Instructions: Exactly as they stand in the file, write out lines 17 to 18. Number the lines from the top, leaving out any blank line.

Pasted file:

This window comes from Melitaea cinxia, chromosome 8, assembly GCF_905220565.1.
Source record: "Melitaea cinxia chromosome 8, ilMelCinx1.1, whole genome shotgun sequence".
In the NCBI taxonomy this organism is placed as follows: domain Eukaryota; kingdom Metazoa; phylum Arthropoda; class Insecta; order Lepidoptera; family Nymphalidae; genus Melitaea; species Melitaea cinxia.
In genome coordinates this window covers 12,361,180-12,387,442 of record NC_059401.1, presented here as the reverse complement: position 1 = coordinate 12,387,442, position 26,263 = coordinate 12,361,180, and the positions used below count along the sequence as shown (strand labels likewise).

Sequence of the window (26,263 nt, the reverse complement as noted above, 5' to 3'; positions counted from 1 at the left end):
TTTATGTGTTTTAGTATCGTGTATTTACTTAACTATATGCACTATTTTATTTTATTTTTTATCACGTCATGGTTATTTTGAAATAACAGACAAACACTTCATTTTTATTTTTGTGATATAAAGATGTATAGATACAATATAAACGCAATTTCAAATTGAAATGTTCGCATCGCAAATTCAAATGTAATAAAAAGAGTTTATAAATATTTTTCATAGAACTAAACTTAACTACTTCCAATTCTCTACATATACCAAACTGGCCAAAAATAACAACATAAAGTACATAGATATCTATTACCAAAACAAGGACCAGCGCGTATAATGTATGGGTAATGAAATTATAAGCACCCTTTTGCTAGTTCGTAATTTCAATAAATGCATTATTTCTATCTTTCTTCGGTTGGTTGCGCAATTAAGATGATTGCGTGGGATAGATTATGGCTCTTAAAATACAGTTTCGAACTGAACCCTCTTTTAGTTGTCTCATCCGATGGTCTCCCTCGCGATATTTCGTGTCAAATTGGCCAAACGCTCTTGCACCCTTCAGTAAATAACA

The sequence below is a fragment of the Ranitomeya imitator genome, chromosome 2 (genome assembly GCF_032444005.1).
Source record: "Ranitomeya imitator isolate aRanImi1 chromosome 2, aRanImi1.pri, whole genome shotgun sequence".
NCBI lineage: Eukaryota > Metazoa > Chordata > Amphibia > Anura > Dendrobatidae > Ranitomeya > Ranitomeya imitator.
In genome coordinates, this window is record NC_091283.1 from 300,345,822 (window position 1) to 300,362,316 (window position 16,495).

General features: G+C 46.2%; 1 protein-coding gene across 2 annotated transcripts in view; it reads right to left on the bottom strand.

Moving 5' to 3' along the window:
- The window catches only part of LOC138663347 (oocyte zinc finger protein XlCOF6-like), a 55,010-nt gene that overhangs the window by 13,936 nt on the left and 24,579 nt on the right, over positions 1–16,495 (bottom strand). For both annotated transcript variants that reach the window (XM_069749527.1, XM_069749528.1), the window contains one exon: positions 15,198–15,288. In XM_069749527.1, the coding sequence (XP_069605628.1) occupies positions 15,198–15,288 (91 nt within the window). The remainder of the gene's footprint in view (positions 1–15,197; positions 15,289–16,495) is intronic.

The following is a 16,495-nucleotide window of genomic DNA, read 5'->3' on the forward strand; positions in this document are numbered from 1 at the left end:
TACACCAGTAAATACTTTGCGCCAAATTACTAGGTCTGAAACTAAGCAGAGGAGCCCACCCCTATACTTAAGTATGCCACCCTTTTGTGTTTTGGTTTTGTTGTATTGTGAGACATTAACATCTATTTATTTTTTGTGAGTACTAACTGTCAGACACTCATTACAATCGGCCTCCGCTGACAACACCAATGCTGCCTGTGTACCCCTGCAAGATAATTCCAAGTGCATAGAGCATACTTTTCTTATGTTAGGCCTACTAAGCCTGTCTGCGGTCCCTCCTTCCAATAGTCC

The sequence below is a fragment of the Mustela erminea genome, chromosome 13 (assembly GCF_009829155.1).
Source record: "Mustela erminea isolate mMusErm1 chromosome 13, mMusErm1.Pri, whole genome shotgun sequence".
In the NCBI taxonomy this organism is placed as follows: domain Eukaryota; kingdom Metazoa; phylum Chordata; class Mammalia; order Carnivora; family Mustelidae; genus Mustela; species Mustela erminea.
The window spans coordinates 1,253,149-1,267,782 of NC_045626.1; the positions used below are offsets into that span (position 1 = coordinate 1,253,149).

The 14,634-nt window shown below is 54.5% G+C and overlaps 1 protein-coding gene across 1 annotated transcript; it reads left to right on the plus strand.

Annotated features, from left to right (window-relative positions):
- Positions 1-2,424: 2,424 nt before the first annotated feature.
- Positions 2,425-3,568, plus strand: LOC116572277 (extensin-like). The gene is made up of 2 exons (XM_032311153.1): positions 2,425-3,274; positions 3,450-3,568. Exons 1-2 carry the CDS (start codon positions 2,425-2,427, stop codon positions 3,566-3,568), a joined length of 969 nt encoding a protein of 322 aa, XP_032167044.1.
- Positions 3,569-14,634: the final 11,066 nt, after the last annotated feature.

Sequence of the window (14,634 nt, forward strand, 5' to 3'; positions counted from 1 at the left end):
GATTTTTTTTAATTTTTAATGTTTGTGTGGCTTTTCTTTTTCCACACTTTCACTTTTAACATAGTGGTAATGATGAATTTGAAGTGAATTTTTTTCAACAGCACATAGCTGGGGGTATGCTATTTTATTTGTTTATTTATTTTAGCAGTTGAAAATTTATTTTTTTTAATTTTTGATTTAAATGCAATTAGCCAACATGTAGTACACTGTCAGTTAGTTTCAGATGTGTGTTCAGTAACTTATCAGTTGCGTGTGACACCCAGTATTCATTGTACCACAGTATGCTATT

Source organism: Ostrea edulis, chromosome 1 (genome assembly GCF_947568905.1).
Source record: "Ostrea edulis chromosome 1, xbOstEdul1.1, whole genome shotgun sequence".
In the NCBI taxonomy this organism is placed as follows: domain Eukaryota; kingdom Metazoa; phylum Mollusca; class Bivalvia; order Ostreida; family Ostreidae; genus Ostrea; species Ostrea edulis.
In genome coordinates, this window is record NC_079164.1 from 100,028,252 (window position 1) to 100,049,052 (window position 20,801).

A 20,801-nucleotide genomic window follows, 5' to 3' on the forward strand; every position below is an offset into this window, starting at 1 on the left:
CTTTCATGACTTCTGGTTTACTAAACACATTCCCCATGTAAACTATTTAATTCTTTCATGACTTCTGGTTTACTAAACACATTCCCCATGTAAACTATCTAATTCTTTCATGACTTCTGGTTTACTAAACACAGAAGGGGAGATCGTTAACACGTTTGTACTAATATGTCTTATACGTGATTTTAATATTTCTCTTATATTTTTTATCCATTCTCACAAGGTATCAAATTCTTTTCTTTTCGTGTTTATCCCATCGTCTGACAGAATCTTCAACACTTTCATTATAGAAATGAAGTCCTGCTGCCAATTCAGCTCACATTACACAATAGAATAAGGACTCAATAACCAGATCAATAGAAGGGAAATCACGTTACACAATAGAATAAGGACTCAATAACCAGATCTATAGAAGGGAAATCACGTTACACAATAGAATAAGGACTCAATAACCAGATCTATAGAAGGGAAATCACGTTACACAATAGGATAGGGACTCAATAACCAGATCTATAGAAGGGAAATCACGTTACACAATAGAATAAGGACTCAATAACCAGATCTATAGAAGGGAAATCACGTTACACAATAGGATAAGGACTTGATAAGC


Source record: "Mustela erminea isolate mMusErm1 chromosome 13, mMusErm1.Pri, whole genome shotgun sequence".
In the NCBI taxonomy this organism is placed as follows: domain Eukaryota; kingdom Metazoa; phylum Chordata; class Mammalia; order Carnivora; family Mustelidae; genus Mustela; species Mustela erminea.